Polystoechotes punctata, a species of insect from a family that predates the dinosaurs, was discovered on the side of a big-box shop in Fayetteville.
When he was a PhD entomology student at the University of Arkansas in 2012, Michael Skvarla, the director of Pennsylvania State University’s Insect Identification Lab, discovered the Jurassic-era species, also known as a giant lacewing, while out shopping.
Skvarla stated in a statement, “I remember it vividly because I was walking into Walmart to get milk and I spotted this gigantic insect on the side of the building. “I put it in my hand because I thought it looked interesting and used it between my fingers to complete the remainder of my buying. I got home, mounted it, and promptly forgot about it for almost a decade.”
Skvarla originally mistook the lacewing for an antlion, an insect that resembles a dragonfly and has some similarities to the lacewing, including long translucent wings. But in the fall of 2020, when he showed the insect to his online entomology class, he discovered that what he had been holding onto all those years was something more rarer and more spectacular.
He conducted additional Genetic tests to confirm the insect’s identity, and the enormous lacewing is currently housed in the Frost Entomological Museum at Penn State.
According to a report Skvarla coauthored and was published in the Proceedings of the Entomological Society of Washington, the enormous lacewing disappeared from eastern North America in the 1950s, where it had previously been common. Experts believed that the species had been wiped out.
The lacewing was very recently discovered in Arkansas, and this is the state’s first instance of the species.
According to Skvarla, entomology can serve as a precursor to ecology. The discovery of this bug in a location where it had not been observed for more than 50 years reveals more information about the ecosystem.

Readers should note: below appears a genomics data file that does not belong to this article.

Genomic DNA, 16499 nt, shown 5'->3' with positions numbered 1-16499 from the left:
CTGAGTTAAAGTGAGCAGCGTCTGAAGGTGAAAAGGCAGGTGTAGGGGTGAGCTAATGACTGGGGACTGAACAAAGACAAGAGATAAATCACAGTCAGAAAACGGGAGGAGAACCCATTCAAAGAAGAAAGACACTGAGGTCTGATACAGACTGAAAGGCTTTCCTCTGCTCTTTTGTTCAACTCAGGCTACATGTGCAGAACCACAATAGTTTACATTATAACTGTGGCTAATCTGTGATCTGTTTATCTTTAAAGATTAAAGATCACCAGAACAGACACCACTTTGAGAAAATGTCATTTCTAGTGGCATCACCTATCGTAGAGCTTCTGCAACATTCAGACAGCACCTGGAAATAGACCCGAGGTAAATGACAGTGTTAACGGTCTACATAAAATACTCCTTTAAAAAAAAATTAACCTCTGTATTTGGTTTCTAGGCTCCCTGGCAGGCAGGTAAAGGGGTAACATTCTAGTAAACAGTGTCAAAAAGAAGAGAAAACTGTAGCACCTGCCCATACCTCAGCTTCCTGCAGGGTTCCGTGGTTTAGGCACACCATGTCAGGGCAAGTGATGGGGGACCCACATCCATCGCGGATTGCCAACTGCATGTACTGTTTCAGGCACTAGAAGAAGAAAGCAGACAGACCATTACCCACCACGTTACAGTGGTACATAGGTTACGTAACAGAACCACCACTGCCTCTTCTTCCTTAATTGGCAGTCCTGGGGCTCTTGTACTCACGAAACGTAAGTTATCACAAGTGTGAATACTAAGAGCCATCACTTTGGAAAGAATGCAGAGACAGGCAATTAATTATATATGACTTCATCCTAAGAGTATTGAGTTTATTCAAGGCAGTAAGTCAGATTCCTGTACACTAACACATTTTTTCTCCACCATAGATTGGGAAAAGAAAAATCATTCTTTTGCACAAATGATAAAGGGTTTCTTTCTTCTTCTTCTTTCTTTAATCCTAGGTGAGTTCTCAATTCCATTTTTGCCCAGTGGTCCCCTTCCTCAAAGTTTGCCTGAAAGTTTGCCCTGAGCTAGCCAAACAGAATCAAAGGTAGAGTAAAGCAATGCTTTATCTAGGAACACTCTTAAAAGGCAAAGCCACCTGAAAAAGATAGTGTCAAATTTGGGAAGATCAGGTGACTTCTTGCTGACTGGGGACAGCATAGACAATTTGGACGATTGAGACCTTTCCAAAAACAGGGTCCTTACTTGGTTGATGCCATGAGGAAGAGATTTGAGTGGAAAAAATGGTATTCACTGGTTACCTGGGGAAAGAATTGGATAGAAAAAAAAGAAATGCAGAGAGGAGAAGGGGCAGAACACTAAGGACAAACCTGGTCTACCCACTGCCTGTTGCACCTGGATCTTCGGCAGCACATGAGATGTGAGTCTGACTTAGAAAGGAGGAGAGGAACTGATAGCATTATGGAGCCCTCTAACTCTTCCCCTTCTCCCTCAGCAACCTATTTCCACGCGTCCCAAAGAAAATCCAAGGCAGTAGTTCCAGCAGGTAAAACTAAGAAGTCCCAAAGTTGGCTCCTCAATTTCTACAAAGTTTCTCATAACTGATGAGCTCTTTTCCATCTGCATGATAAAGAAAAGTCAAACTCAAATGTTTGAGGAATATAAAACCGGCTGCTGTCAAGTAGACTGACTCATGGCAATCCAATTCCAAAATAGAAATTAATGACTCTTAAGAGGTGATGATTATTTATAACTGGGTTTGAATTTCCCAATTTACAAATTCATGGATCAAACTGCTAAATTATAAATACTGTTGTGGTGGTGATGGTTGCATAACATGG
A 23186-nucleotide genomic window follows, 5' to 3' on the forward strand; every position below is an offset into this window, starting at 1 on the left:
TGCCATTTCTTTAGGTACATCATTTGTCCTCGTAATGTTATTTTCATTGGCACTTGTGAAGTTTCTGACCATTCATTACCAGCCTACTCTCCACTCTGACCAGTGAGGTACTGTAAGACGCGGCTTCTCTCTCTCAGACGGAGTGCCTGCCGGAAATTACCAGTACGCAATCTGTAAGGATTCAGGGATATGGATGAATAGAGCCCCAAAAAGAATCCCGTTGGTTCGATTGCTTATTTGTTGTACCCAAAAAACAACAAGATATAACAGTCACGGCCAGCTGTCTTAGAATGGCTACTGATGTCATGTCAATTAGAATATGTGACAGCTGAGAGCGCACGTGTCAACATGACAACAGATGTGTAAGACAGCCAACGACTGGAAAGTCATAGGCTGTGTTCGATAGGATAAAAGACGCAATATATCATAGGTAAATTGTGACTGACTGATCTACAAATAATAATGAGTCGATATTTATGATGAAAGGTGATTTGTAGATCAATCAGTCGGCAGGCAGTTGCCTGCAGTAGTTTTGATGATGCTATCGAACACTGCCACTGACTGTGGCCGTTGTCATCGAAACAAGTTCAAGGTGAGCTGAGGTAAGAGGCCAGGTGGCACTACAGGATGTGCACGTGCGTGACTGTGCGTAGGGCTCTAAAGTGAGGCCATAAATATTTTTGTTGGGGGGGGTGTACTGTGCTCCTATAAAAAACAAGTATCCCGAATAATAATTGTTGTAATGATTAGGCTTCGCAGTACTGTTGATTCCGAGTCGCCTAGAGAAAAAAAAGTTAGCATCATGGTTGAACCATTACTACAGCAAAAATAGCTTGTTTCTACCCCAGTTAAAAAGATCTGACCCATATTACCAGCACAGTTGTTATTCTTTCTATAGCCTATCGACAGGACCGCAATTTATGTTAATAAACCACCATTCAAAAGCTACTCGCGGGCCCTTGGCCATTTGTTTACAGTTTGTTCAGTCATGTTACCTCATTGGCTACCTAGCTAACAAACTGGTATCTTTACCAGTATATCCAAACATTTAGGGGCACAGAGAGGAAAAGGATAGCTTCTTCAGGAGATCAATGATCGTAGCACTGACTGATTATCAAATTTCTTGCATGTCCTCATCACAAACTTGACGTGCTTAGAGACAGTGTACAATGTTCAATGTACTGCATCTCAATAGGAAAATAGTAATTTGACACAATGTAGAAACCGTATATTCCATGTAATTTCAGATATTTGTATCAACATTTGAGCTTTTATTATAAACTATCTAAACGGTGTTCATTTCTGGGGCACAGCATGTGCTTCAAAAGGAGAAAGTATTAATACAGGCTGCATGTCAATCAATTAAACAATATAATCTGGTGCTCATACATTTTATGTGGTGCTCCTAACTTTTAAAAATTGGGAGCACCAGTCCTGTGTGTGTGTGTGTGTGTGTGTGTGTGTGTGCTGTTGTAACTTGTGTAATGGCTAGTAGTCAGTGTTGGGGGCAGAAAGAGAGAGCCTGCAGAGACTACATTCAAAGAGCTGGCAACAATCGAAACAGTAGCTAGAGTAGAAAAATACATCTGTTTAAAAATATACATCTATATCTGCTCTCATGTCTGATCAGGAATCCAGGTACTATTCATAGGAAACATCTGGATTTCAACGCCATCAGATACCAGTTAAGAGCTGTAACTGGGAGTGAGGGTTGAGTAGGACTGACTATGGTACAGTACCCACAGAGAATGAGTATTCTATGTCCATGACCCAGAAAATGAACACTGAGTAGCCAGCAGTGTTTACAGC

The story claims that although efforts to put out natural forest fires in eastern North America are thought to have contributed to the bug’s strange departure, the bigger mystery is how the fly wound up at a superstore in a populated area of Arkansas.
“The last time (the species) was even in this area could have been 100 years ago, and years have passed since it was last seen nearby. It is quite implausible that it would have travelled so far given that the next location to where they were located was 1,200 miles distant, “said Skvarla. He asserted that the lacewing was drawn to the lights and took off at least a few hundred metres from its previous location.
Skvarla’s discovery has paved the way for additional lacewing discoveries as bug lovers check their own collections and look for the species in the wild in new places, according to Dr. Floyd Shockley, the department of entomology’s collections manager at the Smithsonian National Museum of Natural History.
“Anytime you find an insect species not where you expect it to be, it has a lot of consequences for our understanding of that species — the sort of distribution it has, the kind of ecology that it might need to complete its life cycle,” Shockley said. It implies that something we believed to be extinct, at least from the Eastern States, may still exist but is only concealed in a few places.
The Smithsonian collection or the one at Penn State, where the lacewing is housed, are important examples of museum collections, according to Shockley, as they “help to preserve diverse snapshots of biodiversity over time and lets us to observe what is happening and why it is happening.”
“Everyone always seems to concentrate on the large animals and creatures, such as large birds. Yet this is a world of insects. We are only surviving on it “explained Shockley. “It is crucial to have this kind of appreciation. And one of the best things about insects is that you may observe such a wide variety of them in your backyard.”